Nava Brindavan Dham
Temple Project

Project Q&A

1. What inspired this project?

The Founder-Acharya of ISKCON, His Divine Grace A. C. Bhaktivedanta Swami Srila Prabhupada, wanted to have temples right in the hearts of the cities so that maximum number of people would have easy, quick access to the tranquility that the temple offers to one and all through the presence of the deities and the constant chanting of the holy names.

In his words –

“We are trying to give human society the opportunity for a life of happiness, good health, peace of mind and all good qualities through God consciousness” – Srila Prabhupada.

Also, on 17th June 1932, Srila Prabhupada’s spiritual master, His Divine Grace Bhaktisiddhanta Sarasvati journeyed to Mysore to fulfill an invitation from the Maharaja of Mysore, Sir Krishna Rajendra Wodeyar. During then, Srila Bhaktisiddhanta Sarasvati was honored as a state guest and lodged in the fabulous Rama Palace on Rama Vilas Road. The Maharaja arranged and attended public meetings at the palace, which featured speeches by Srila Bhaktisiddhanta Sarasvati. While in Mysore, Srila Sarasvati Thakura had pointed out that in the far west of Mysore District was situated Sringeri where impersonalist Sripada Sankaracharya had established a matha; diametrically opposite, in the far east of the district at Mulbagal, a matha had been founded by Sri Vadiraja of the Madhva sampradaya, whose upholding of Shuddha-dvaita-siddhanta directly opposed Sankaracharya’s teachings. He felt that since Mysore city is exactly midway between the two locations, it is befitting at this place be present Lord Chaitanya’s teaching of achintya-bhedabheda-tattva which being the midpoint of unqualified monism and unrelenting dualism, harmonized both stances bringing to a perfect conclusion the strengths of both.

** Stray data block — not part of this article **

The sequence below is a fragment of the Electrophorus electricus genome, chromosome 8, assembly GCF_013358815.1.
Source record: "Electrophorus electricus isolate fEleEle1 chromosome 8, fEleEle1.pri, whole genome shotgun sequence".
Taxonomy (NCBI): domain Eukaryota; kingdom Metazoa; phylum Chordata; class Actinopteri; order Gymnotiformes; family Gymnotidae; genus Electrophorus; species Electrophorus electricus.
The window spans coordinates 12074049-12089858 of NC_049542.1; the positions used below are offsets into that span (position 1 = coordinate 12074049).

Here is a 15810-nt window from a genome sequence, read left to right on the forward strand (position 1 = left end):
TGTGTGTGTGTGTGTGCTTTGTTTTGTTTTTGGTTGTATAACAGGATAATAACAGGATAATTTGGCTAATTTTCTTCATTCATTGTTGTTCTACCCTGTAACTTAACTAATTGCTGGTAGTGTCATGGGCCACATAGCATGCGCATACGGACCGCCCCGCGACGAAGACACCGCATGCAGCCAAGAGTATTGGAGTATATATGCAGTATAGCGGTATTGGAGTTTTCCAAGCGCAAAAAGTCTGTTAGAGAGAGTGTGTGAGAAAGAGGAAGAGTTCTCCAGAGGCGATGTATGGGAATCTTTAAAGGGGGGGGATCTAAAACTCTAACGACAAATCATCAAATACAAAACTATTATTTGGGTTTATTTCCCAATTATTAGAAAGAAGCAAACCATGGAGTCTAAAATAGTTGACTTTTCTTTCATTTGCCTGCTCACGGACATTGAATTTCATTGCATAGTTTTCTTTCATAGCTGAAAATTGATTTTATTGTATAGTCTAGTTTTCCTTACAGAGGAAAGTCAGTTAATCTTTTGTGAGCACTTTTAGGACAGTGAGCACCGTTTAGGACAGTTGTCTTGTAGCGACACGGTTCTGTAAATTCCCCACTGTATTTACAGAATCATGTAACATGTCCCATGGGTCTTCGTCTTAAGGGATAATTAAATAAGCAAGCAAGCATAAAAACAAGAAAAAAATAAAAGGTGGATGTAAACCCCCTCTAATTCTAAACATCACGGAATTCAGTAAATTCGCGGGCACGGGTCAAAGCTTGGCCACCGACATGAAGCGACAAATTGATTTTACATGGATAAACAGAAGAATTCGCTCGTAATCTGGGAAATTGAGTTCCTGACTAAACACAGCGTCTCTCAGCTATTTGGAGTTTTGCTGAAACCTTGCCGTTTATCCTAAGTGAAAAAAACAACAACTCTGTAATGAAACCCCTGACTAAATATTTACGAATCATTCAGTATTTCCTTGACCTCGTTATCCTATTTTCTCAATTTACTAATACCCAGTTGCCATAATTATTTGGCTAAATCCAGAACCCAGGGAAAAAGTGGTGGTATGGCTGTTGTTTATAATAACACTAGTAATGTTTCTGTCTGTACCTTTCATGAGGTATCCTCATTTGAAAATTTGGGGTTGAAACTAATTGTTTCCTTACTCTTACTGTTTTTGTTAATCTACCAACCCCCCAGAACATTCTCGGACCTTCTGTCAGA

Thus it was the desire of Srila Sarasvati Thakura that Sri Chaitanya’s preaching be upheld here in this city through a culturally and spiritually vibrant temple. We as grand-disciples of His Divine Grace wish to accomplish this desire for his pleasure.

2. What makes this temple different from other temples in Mysore?